God seems to do some of His best work during the seasons of “Advent” in our lives, the waiting periods, the not-yet times. Especially if we look for those who will “sit with us in the dark,” when we can’t see the light, those who will venture into the not-so-pretty places with us and remind us that we are not alone, Immanuel is coming and has come and will stay with us for as long as it takes until we can see “Christmas” on the horizon.
We still have more than two weeks until Christmas. Let’s not skip to it. Let’s stay in the not-yet, the place of anticipation. Let’s dive into the questions, the grief, the “howl,” the yearning of both ourselves and those we love. Let’s be okay in the waiting. Christmas will come soon enough. A baby will be here. A Savior will come. What is empty will be filled. Heartache will be healed. Yearning will be fulfilled. What is broken will be repaired. What we’ve lost will be found. But in the meantime, we wait together, not forgetting the howl of our hearts.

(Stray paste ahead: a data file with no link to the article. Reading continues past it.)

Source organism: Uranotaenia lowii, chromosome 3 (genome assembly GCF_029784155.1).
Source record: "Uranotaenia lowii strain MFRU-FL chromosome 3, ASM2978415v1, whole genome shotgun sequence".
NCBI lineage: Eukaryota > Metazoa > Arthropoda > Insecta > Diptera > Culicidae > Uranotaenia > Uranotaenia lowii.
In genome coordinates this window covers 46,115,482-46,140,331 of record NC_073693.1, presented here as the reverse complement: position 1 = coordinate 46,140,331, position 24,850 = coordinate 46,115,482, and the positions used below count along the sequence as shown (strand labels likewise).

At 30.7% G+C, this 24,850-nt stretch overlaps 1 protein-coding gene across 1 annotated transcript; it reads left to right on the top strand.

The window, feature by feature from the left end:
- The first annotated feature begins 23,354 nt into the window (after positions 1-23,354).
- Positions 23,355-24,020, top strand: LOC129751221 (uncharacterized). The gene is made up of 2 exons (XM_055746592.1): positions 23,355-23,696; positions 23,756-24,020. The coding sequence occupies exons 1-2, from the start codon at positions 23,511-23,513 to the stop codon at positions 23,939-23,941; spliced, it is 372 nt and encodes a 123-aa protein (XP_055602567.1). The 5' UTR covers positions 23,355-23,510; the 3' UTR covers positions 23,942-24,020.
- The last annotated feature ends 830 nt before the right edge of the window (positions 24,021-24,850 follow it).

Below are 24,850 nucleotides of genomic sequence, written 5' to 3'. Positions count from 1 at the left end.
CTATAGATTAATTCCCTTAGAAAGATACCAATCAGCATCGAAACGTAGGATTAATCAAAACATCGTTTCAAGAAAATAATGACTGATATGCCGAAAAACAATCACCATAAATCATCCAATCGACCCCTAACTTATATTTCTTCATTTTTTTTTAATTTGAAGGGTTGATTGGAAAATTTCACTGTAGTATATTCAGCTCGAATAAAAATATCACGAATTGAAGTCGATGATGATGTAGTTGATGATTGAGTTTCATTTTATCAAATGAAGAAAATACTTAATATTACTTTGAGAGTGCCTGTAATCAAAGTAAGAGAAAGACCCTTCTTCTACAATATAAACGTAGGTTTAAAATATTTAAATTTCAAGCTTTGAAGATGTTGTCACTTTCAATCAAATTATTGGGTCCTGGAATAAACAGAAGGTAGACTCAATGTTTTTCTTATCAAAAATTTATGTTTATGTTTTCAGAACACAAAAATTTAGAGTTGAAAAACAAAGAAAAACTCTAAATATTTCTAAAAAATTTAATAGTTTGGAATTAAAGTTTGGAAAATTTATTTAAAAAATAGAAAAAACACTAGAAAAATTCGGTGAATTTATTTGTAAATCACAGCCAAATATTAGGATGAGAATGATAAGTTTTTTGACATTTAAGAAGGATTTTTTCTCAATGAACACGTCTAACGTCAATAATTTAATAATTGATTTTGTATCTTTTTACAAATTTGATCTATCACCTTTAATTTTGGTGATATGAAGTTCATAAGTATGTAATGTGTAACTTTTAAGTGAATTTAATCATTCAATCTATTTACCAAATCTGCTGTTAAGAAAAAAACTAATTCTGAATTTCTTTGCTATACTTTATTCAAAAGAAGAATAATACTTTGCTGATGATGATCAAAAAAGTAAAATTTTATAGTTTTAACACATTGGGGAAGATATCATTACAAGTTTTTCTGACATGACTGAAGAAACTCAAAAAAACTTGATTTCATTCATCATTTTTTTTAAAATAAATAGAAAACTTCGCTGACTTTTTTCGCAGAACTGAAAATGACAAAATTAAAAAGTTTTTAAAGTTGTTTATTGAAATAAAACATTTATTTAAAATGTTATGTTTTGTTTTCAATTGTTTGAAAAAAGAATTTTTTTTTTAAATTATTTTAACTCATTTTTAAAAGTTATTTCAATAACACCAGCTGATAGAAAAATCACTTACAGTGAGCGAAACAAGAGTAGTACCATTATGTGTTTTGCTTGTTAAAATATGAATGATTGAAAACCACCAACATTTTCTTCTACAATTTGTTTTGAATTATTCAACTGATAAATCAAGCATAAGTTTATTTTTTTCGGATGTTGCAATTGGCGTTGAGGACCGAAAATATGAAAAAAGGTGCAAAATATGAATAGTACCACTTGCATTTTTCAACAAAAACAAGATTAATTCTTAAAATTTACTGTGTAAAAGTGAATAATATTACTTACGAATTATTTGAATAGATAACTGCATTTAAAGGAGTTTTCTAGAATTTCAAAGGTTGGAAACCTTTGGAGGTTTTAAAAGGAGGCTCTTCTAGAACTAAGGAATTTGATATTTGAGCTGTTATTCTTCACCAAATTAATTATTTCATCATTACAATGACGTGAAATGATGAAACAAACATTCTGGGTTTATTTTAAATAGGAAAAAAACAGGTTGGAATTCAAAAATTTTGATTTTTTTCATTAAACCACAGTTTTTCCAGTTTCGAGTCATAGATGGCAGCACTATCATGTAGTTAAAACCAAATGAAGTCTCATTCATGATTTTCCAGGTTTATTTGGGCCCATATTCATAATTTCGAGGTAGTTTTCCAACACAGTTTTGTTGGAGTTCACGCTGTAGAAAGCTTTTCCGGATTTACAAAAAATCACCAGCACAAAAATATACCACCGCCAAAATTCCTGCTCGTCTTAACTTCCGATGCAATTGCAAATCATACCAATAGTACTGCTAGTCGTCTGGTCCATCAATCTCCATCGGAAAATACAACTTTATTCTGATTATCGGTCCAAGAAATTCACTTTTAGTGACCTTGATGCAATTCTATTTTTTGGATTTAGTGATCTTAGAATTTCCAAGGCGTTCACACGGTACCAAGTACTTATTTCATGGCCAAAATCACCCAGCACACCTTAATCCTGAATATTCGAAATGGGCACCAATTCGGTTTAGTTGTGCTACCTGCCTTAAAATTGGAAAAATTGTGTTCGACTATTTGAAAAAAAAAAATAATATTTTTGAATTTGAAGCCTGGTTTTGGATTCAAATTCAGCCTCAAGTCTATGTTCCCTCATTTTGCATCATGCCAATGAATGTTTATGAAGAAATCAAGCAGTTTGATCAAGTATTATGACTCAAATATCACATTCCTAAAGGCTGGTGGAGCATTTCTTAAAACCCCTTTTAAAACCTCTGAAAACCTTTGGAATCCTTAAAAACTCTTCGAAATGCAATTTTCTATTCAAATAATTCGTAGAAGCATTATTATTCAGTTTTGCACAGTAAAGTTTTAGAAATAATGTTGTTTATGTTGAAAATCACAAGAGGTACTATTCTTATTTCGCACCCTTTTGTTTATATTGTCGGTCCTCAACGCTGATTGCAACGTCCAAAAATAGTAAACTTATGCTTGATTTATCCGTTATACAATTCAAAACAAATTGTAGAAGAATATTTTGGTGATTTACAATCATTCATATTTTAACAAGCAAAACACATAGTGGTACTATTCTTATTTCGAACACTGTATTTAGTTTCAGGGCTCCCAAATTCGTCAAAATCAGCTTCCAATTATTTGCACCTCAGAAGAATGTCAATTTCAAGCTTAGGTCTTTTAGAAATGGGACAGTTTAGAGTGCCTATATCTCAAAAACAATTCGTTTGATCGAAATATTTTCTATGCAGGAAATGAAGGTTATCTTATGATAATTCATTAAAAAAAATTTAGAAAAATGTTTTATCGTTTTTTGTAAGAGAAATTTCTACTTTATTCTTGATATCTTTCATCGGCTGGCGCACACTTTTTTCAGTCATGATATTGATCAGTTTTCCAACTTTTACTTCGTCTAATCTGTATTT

Look now! for glad and golden hours
Come swiftly on the wing;
O rest beside the weary road
And hear the angels sing!
(It Came Upon a Midnight Clear, Fourth Verse)
I saw this today on Facebook from my fellow-blogger, Janet Newberry. I’m not sure what you are waiting for, frustrated by, questioning, or can’t see the “plan for” today, especially with Tuesday looming on the horizon.
Sometimes Christmas cheer “being sung for all to hear” leaves us staring at the reality of our own lives and wondering, “Can anything good come out of all of this?” Janet’s reminder to my heart today was too GOOD not to share here with you readers! You can read more about her at the end!
Anyone else need to be reminded today?
God has a plan.
These words were a gift to me in prayer several weeks ago:
And I forget.
I forget because, with eyes of sight, I don’t see the plan. We’re spending this Christmas season in an ugly RV park. This morning we wake up crowded with the laundry we hung to dry yesterday and the Christmas presents that need to be wrapped–all sharing our tiny space.
There’s no place to sit in here.
There’s no place to invite friends–or enjoy family.
The booth you see in the pic is our dining table, office space, my writing desk—and gift wrapping center.
As beautiful as it is to travel in Freedom (our Airstream)—it is not our home away from home. It is our 365 days a year home. 19 months into this adventure, we are feeling all the feels of a small space on a rented spot—where we plug in, but don’t belong.
RV parks are functional—not beautiful.
I get frustrated pretty easily when functional gets to take precedence…and beautiful seems to be forgotten.